Considered one of the first English novels, Robinson Crusoe is Daniel Defoe’s most famous fictional work. Written in vernacular language, which was unusual for the time, with detailed imagery, the novel was initially published as the autobiography of Robinson Crusoe, a middle class Englishman who left home against his father’s advice to seek adventure. Identified as a fictional work in later editions, the novel explores the punishment of disobedience to God and the possibility of redemption through the use of allegory. Crusoe’s capture and enslavement by pirates and long period of abandonment on the island serve as the purgatory that Crusoe needed to endure to earn the reward (heaven) of rescue from the island and return to civilization (God’s grace).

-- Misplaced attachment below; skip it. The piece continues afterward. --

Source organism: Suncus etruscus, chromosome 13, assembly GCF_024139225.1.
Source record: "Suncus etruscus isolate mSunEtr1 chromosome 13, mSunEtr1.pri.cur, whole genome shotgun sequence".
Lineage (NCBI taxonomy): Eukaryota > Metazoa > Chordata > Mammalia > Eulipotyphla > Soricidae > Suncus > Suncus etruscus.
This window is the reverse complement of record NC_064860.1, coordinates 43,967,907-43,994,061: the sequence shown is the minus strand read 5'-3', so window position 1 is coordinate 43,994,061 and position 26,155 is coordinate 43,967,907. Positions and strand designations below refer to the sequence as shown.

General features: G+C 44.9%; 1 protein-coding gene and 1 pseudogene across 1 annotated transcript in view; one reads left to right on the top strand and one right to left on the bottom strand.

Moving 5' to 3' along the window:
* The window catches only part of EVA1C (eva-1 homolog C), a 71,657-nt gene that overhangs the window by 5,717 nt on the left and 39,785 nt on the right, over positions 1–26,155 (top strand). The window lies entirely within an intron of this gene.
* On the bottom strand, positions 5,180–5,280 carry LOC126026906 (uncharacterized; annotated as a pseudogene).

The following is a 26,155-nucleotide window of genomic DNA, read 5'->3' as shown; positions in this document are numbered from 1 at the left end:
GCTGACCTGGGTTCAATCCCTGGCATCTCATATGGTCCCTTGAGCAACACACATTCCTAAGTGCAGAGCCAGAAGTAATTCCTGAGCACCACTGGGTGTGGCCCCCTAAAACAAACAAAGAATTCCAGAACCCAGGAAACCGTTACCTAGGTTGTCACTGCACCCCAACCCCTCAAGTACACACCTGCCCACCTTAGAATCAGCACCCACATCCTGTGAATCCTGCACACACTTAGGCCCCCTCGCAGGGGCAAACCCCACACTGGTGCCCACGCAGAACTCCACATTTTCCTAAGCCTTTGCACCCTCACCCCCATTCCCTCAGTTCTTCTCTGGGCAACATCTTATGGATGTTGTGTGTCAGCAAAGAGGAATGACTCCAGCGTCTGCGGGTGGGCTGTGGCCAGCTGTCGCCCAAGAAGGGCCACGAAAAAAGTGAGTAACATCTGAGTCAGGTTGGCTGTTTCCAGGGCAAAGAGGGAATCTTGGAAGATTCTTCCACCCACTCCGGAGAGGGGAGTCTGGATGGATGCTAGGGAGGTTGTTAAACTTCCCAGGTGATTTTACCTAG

Shown is the title page of the second edition. The facing frontispiece depicts Robinson Crusoe in goatskin clothing. He is shown carrying two rifles and wearing a sword in the foreground, while a ship is tossed on rough seas in the background.
Gift of Robert B. Honeyman, ‘20
Daniel Defoe (1661?-1731).
The Life and Strange Surprising Adventures of Robinson Crusoe, of York, Mariner: Who Lived Eight and Twenty Years All Alone in an Un-inhabited Island on the Coast of America, near the Mouth of the Great River of Oroonoque; ... With an Account how He Was at last as Strangely Deliver'd by Pyrates. London: W. Taylor, 1719.
Lehigh University Catalog Record: https://asa.lib.lehigh.edu/Record/262543